Australian Open 2013: Why Andy Murray Has Upper Hand on Roger Federer

Christopher LeoneSenior Analyst IJanuary 23, 2013

MELBOURNE, AUSTRALIA - JANUARY 23:  Andy Murray of Great Britain serves in his Quarterfinal match against Jeremy Chardy of France during day ten of the 2013 Australian Open at Melbourne Park on January 23, 2013 in Melbourne, Australia.  (Photo by Mark Kolbe/Getty Images)
Mark Kolbe/Getty Images

Tennis fans should be prepared for a stunning display in the Australian Open semifinal when No. 2 seed Roger Federer and No. 3 seed Andy Murray face off on Friday. They're two of the game's biggest stars, as Federer is a well-rounded and fluid player who can shine on any playing surface and Murray a strong defensive player who stars on hard courts.

But fans of Federer, an all-time legend of the game, would be wise to watch out for Murray, who carries a few advantages into the match. Besides an easier path to the semifinal, Murray may be one of the few players in the world who can stare Federer down in a high-attrition match and come out of it victorious.

Murray has had a dominant path through the tournament thus far, winning all 15 of his sets with relative ease. The closest he's come to a real challenge was in the third round, when he defeated Ricardas Berankis, 6-3, 6-4, 7-5. It was Murray's only seven-game set win of the tournament thus far.

As for Federer, he's coming off of a tough quarterfinal match with No. 7 seed Jo-Wilfried Tsonga. Federer eventually wore Tsonga down, 7-6 (7-4), 4-6, 7-6 (7-4), 3-6, 6-3, but not without a fight; the Frenchman weathered the third-set tiebreaker and resisted Federer's pressure in the fourth set before eventually folding in the fifth. Tsonga broke Federer's serve for the first time in the entire tournament.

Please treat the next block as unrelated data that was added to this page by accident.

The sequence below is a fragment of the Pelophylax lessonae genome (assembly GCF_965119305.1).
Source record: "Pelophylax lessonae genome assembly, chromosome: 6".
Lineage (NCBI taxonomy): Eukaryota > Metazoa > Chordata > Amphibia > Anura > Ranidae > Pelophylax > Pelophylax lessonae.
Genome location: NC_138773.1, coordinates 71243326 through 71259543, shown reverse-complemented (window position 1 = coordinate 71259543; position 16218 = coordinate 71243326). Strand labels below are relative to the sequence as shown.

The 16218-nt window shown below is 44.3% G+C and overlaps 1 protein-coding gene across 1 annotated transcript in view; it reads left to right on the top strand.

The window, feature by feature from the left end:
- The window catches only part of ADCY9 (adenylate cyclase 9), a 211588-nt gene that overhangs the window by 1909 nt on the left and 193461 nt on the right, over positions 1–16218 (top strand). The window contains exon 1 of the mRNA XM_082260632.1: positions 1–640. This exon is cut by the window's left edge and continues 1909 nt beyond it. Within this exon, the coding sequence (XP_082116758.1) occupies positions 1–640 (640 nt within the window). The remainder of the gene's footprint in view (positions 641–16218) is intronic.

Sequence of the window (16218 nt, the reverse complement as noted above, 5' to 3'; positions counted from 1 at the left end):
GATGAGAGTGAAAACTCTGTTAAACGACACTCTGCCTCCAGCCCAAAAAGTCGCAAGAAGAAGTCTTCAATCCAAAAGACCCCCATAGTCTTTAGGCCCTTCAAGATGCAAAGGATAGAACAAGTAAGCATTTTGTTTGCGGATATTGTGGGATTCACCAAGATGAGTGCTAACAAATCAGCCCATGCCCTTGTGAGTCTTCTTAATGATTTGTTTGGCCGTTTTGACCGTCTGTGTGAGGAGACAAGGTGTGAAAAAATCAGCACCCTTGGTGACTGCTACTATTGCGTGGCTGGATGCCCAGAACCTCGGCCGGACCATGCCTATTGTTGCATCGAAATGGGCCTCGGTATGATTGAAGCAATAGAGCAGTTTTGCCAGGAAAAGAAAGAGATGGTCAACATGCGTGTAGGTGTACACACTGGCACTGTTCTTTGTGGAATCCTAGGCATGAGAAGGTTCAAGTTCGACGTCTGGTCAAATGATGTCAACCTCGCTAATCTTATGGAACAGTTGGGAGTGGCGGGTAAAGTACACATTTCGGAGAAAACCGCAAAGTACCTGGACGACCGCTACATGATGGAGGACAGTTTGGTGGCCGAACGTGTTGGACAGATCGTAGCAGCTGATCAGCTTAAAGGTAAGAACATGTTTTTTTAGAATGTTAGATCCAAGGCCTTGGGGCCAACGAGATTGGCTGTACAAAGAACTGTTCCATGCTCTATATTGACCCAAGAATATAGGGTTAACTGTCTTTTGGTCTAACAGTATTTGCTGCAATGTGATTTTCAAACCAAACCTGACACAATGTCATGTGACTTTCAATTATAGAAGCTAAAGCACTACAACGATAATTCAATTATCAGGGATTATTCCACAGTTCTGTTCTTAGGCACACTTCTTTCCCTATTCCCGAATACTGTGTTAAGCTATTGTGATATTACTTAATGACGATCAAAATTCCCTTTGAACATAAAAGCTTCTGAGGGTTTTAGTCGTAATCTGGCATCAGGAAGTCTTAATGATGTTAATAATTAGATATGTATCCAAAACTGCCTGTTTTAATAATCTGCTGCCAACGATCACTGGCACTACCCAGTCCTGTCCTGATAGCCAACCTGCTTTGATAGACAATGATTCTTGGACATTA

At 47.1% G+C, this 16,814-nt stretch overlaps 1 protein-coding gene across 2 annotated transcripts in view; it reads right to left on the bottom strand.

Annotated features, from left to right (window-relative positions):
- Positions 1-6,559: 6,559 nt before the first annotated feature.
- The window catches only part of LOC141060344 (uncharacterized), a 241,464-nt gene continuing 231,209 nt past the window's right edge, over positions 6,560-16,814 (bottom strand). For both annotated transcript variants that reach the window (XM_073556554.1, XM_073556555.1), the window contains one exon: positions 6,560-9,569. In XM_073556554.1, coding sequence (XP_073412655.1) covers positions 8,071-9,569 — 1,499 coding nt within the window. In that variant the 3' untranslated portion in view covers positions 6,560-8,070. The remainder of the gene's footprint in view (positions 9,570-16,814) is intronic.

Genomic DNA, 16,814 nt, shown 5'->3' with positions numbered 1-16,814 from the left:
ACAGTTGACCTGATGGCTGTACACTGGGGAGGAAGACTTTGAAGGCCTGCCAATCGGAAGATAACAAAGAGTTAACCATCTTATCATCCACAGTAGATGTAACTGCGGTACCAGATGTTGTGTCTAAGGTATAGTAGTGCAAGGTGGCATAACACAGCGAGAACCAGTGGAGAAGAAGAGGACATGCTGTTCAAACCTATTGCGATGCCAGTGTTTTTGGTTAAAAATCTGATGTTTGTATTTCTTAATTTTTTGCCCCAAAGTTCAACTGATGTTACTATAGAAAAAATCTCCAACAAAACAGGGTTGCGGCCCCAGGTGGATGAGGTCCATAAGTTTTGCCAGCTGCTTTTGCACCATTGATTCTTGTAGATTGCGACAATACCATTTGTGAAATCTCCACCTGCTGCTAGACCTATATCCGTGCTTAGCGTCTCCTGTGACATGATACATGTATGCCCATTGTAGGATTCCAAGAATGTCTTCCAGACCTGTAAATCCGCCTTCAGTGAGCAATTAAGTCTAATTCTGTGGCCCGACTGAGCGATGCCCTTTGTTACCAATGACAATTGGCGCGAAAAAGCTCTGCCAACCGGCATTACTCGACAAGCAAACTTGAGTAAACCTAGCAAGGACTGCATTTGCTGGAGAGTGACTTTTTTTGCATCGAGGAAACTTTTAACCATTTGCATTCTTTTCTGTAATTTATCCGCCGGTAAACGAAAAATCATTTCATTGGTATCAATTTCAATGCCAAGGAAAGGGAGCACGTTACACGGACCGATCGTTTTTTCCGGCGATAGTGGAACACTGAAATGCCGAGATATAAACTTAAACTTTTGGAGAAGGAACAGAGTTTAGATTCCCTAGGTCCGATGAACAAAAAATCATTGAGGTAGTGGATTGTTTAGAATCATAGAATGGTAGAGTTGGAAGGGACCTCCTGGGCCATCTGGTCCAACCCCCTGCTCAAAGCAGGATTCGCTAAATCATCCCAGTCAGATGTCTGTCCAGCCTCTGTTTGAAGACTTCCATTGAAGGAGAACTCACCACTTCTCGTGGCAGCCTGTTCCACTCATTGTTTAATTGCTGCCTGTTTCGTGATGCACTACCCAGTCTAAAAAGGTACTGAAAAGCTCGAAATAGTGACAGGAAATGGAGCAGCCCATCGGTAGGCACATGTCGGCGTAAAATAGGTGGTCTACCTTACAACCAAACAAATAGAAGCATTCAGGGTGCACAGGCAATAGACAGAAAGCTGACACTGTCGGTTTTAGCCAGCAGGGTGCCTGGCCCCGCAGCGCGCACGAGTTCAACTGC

Murray, 25, holds a 10-9 advantage against Federer over their respective careers. While Federer has won all three Grand Slam meetings—the 2008 US Open, 2010 Australian Open and 2012 Wimbledon, all in the finals—Murray had the last laugh at last year's London Olympics, overpowering Federer, 6-2, 6-1, 6-4.

But beyond even that, perhaps Murray simply has more to prove. Federer has 17 Grand Slam titles, most of all time, while Murray has only one—last year's US Open.

Either way, the majority of oddsmakers have Murray as the clear favorite, with 4/6 his best available odds. Federer, meanwhile, is frequently quoted at 5/4 or 11/8.

With two of the game's biggest stars facing off in a Grand Slam match, anything can happen. Everything about their histories (and the odds) suggests that Friday's match will be one of the best of the tournament, if not the entire year. But whether top seed Novak Djokovic or No. 4 seed David Ferrer wins the other semifinal, chances are they can expect to face Murray for the Aussie Open title.

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